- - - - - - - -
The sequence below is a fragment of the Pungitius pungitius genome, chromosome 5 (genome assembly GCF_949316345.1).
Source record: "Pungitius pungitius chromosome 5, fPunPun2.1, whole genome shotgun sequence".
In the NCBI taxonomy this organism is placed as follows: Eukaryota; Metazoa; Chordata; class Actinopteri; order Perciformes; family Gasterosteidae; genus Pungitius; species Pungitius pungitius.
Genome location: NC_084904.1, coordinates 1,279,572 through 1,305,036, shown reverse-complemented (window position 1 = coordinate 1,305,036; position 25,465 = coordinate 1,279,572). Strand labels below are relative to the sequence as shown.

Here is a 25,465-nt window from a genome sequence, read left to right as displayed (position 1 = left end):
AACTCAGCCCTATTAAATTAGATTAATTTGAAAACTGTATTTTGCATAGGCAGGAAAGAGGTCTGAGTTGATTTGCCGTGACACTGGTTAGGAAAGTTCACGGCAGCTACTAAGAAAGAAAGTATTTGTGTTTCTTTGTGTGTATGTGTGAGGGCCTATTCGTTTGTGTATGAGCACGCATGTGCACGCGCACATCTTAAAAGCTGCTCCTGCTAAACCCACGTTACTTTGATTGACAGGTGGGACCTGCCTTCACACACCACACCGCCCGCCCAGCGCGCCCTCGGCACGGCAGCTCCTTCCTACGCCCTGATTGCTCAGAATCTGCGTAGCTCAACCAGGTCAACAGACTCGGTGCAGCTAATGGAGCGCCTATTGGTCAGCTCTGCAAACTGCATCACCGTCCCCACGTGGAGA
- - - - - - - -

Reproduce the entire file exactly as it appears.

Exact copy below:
The sequence below is a fragment of the Pungitius pungitius genome, chromosome 5 (genome assembly GCF_949316345.1).
Source record: "Pungitius pungitius chromosome 5, fPunPun2.1, whole genome shotgun sequence".
In the NCBI taxonomy this organism is placed as follows: Eukaryota; Metazoa; Chordata; class Actinopteri; order Perciformes; family Gasterosteidae; genus Pungitius; species Pungitius pungitius.
Genome location: NC_084904.1, coordinates 1,279,572 through 1,305,036, shown reverse-complemented (window position 1 = coordinate 1,305,036; position 25,465 = coordinate 1,279,572). Strand labels below are relative to the sequence as shown.

Here is a 25,465-nt window from a genome sequence, read left to right as displayed (position 1 = left end):
AACTCAGCCCTATTAAATTAGATTAATTTGAAAACTGTATTTTGCATAGGCAGGAAAGAGGTCTGAGTTGATTTGCCGTGACACTGGTTAGGAAAGTTCACGGCAGCTACTAAGAAAGAAAGTATTTGTGTTTCTTTGTGTGTATGTGTGAGGGCCTATTCGTTTGTGTATGAGCACGCATGTGCACGCGCACATCTTAAAAGCTGCTCCTGCTAAACCCACGTTACTTTGATTGACAGGTGGGACCTGCCTTCACACACCACACCGCCCGCCCAGCGCGCCCTCGGCACGGCAGCTCCTTCCTACGCCCTGATTGCTCAGAATCTGCGTAGCTCAACCAGGTCAACAGACTCGGTGCAGCTAATGGAGCGCCTATTGGTCAGCTCTGCAAACTGCATCACCGTCCCCACGTGGAGA